Block Elimination 

When I first became an apprentice I was introduced to this game called Block Elimination. Heard of it?

At the time I passed over it, but I remembered about it when revisiting skinny fences.

Block Elimination is ideal if you’re short on space or have a variety of horses and riders as it is not about height and speed, rather accuracy.

Depending on the ability of the riders and horses, you start with a line of poly blocks, about the same length as a normal jump pole, either standing upright or on their side.


Initially each combination jumps the jump. It should be easy, to build confidence and warm everyone up, especially the spooky horses.
Then you remove a block, so the fence is narrower. Some will then be knocked out. In the next round you remove another, until you’re left with one block in the final round.

Some horses who love jumping may surprise you by skirting round, because it is strange, there’s no wings to guide them.
In my experience kids always love this game, and the ones who take their time and listen to instructions are usually the successful ones, whilst the cocky, gung-ho ones get knocked out early on.

I didn’t play Block Elimination yesterday, but I will try it with this pony and rider to get them confident with skinnies and keeping their line. I did however, have two blocks upright and jump this pony over the centre of them.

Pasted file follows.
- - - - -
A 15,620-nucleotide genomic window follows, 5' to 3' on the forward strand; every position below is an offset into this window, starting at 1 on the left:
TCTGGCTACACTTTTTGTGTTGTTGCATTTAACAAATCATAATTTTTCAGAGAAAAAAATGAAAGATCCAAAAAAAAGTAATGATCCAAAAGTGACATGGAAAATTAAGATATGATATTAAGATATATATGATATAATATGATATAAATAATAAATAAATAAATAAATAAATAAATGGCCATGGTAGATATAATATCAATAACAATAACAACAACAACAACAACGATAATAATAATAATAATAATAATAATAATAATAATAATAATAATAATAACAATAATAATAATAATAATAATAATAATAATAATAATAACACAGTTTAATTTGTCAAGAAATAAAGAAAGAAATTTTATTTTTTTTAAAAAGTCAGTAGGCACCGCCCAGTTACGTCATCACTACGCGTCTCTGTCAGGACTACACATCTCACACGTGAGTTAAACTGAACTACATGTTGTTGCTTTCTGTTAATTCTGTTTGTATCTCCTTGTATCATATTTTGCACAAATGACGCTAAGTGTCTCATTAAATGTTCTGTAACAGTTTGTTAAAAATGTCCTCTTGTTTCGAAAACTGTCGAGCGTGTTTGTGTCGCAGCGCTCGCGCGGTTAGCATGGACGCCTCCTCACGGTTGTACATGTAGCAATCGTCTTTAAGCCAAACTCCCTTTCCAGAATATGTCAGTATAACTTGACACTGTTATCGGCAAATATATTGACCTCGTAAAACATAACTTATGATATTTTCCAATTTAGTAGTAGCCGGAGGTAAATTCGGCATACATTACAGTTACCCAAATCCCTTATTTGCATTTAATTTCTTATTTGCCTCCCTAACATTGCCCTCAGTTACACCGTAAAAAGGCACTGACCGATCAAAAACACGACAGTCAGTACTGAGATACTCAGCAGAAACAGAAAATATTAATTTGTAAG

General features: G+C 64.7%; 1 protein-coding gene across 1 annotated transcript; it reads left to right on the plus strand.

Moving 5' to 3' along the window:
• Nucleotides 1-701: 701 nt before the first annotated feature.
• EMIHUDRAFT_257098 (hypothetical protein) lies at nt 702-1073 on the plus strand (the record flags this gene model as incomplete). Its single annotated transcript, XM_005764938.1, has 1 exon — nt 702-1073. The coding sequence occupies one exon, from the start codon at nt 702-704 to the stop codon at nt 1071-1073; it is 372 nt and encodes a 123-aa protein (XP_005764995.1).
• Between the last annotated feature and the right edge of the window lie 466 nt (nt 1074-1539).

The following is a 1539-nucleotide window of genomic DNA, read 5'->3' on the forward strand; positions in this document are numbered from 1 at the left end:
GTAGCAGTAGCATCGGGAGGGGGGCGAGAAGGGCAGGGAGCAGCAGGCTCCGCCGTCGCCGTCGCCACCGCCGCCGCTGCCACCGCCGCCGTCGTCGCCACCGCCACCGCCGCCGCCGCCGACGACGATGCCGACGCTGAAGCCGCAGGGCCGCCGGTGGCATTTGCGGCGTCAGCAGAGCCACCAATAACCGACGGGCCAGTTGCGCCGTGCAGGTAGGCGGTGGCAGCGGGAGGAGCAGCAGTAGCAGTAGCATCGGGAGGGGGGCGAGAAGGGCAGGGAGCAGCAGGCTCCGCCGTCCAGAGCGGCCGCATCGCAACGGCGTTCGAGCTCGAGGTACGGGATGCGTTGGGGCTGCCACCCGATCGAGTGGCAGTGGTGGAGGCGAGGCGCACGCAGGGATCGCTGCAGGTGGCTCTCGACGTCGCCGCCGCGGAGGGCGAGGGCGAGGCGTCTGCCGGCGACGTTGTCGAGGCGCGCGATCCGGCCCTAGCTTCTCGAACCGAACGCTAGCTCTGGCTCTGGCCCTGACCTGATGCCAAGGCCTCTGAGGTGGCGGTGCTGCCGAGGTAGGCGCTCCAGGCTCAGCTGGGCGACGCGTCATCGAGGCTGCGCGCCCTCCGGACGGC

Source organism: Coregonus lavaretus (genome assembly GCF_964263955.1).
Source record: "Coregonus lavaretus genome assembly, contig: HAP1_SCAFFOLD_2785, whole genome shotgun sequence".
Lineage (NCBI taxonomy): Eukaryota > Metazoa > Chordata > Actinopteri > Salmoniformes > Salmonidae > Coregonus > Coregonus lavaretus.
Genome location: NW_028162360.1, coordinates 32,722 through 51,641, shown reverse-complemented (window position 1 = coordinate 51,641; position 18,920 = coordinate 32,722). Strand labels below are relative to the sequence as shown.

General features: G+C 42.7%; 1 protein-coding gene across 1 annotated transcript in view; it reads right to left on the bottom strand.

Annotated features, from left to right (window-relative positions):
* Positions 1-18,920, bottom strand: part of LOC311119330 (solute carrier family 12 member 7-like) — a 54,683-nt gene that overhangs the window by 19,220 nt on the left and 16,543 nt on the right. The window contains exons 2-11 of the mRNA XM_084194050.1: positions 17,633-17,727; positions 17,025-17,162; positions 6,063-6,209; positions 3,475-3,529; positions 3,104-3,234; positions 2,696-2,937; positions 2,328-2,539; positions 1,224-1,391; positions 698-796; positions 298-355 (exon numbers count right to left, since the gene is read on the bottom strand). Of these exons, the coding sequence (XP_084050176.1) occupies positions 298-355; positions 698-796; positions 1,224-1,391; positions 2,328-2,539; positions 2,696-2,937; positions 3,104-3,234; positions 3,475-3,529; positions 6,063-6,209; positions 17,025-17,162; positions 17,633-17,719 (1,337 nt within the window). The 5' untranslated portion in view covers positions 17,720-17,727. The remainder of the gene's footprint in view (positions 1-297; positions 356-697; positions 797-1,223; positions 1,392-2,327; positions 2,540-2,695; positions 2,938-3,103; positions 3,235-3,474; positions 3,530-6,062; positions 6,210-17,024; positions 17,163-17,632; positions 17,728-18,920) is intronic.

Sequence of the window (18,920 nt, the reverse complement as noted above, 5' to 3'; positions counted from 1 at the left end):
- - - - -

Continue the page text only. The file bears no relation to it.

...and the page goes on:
He’s a jumping pony, and likes to rush, but surprised me the first time by rushing to the side. He then skipped over the corner when I re-presented in a very collected canter.

So I made a small gap between the blocks, so the jump was a bit wider. If it was a green horse I would’ve had more blocks to start, or put jump wings at the side to help focus.

With a four inch gap, the pony seemed more confident and didn’t rush his approach. It was almost like a panic attack – when he worried he rushed and that was when he dived out. I had to be really strict with myself and wait for the fence to come to me.

He popped it fine a couple of times so I made the gap smaller.

As long as I kept a contact, focused on my line, with my shoulders back, collected canter and leg supporting him, he flew it each time.

He popped it very nicely when the two were together, touching, giving us a testing skinny to build his confidence and understanding of the question.

If you think about it is a strange ask, pointing a horse at a random block in the school, with no guide, and expecting them to jump it.

Now this pony understands skinny fences better, and this idea of block elimination, I want to use this exercise with his rider to teach her to focus on her line, ride steadily towards it and not to rush the final strides, which could cause run outs in real competitions, and will help with riding corners and other cross country combinations. I also want to progress to jumping just one block with the pony, a bit like the barrel jumping exercise a lot of eventers do. I like it, but the barrel is a bit big for many of my clients!

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